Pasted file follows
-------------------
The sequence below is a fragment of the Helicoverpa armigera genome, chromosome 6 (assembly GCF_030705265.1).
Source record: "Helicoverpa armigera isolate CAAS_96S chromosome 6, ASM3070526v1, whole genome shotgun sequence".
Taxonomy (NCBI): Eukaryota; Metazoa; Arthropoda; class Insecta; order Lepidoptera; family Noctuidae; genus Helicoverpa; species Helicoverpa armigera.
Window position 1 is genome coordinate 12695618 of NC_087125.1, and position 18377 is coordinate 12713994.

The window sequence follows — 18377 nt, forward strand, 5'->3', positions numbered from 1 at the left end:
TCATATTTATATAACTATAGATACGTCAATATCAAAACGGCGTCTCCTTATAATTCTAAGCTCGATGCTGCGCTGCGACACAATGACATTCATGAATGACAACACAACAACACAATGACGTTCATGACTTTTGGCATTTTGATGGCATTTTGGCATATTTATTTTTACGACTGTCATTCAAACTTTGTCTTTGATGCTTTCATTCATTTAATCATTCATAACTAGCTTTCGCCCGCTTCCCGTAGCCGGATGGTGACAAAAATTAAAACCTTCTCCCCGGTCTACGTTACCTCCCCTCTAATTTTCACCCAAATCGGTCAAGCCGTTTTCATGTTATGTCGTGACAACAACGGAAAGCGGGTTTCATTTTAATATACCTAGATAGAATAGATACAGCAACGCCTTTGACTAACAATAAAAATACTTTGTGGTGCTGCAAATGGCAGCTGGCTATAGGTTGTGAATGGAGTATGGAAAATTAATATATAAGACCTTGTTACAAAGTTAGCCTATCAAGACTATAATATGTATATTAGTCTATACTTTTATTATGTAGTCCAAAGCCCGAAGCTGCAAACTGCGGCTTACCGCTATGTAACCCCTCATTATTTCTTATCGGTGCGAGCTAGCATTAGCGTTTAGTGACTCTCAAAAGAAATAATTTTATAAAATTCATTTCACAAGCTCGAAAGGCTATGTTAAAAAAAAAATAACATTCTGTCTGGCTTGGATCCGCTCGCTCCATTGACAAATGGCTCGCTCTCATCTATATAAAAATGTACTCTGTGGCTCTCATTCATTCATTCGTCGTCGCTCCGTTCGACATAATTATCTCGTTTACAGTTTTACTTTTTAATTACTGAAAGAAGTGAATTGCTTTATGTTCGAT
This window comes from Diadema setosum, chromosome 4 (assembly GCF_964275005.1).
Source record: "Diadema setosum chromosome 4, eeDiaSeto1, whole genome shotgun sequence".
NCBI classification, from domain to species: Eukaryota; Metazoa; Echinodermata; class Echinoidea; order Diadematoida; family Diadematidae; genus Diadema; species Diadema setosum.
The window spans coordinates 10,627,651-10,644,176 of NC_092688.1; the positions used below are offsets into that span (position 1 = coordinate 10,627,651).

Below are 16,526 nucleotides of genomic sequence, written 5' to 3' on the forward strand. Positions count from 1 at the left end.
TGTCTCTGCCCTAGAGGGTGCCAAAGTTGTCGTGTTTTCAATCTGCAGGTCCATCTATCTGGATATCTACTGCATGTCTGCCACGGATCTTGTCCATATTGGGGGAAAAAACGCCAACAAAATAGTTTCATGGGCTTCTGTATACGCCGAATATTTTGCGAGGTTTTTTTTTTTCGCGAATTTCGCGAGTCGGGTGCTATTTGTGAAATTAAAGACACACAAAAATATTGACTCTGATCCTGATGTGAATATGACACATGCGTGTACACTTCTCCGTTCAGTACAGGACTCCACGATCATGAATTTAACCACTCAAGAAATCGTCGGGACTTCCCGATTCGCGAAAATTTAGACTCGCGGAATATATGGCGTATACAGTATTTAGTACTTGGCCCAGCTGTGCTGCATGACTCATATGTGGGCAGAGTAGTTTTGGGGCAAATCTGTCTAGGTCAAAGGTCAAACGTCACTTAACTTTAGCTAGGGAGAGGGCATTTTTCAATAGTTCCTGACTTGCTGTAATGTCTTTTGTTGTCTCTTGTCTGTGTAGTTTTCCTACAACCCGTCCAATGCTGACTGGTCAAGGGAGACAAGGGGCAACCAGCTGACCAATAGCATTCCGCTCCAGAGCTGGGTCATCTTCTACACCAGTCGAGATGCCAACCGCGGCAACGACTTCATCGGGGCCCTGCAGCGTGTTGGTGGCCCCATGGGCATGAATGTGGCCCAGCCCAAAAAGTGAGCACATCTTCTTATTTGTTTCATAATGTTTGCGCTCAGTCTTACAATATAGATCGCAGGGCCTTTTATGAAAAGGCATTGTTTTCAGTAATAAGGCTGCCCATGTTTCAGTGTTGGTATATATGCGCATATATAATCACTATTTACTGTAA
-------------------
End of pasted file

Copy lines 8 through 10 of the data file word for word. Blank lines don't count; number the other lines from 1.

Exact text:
Source record: "Diadema setosum chromosome 4, eeDiaSeto1, whole genome shotgun sequence".
NCBI classification, from domain to species: Eukaryota; Metazoa; Echinodermata; class Echinoidea; order Diadematoida; family Diadematidae; genus Diadema; species Diadema setosum.
The window spans coordinates 10,627,651-10,644,176 of NC_092688.1; the positions used below are offsets into that span (position 1 = coordinate 10,627,651).